The waiter has come to the table, and we both stare intently as I poke a knife through the many unusual things on top of my pizza ($16). Shredded goat meat, blue cheese, papery slivers of potato.
“A ha, here’s one,” I say, pulling out a reddish-brown nubbin. “I know it’s a cranberry.”
The waiter tries to convince me that I’m eating sweet onion, if not suffering from a slight bout of Craisin brain. (It’s been known to happen to parents who spend their best years packing school lunches.) But I persist. So he consults the kitchen and soon doubles back with the news that, yes, unannounced cranberries adorn the goat pizza. “Do you like it?” he asks worriedly.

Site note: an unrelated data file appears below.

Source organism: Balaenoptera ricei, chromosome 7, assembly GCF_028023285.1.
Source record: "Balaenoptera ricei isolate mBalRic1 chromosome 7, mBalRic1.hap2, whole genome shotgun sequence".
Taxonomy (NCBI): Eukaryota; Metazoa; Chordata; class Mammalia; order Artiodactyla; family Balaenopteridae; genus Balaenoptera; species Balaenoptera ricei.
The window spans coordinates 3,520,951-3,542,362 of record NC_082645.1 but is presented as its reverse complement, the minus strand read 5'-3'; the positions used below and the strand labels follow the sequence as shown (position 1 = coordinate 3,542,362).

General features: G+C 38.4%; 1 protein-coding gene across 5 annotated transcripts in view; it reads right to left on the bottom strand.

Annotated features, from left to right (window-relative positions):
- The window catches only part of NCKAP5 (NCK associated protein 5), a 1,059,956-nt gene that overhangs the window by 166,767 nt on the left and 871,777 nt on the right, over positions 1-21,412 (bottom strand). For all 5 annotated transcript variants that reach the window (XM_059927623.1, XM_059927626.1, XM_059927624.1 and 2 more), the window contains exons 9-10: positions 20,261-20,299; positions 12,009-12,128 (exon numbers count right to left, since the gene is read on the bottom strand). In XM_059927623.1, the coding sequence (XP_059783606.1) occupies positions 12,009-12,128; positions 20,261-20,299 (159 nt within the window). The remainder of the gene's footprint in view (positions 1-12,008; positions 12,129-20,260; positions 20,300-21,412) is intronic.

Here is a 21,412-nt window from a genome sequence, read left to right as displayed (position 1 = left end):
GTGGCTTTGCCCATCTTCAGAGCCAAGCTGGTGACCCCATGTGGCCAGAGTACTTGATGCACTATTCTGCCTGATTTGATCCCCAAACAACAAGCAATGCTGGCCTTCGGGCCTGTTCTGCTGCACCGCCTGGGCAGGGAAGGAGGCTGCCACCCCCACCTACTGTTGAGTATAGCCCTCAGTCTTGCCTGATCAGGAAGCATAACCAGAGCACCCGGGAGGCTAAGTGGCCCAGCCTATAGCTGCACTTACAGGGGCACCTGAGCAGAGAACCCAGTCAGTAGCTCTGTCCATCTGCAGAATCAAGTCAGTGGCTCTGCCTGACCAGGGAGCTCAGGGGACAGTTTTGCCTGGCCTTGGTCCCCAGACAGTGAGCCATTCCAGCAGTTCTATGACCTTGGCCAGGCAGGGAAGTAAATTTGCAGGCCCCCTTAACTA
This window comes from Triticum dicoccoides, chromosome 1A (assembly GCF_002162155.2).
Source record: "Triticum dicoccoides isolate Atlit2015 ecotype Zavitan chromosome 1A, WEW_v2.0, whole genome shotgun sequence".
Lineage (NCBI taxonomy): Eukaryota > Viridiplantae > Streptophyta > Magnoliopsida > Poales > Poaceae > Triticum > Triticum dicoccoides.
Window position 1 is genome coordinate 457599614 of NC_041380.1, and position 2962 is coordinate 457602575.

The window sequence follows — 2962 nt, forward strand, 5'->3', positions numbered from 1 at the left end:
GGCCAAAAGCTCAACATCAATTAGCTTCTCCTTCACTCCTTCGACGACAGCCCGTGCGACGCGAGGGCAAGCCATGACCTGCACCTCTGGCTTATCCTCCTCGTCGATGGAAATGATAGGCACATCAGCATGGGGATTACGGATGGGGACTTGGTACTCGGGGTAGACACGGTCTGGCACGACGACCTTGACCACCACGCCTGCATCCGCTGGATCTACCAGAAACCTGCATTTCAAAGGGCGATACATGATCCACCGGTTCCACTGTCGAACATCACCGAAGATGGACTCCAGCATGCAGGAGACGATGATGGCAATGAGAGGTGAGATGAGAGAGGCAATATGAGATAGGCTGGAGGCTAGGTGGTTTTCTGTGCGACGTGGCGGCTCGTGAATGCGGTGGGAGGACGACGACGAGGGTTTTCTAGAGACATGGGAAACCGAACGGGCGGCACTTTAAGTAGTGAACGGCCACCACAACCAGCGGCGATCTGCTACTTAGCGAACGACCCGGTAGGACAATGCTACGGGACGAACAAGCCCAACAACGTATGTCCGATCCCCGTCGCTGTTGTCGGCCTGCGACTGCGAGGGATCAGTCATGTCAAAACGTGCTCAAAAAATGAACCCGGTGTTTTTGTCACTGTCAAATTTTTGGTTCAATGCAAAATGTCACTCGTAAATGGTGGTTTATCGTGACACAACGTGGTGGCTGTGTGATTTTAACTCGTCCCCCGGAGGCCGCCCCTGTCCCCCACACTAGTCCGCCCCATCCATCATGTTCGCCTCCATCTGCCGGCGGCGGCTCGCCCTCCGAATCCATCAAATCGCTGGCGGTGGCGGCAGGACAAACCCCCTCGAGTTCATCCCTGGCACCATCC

Actually, I kind of do. After a couple of meals at Double Zero Napoletana, I find that cranberries on pizza seem no stranger than Parmesan on pasta.
This Sandy Springs restaurant is the latest venture from the Castellucci family, who run two branches of Sugo in Roswell and Johns Creek and the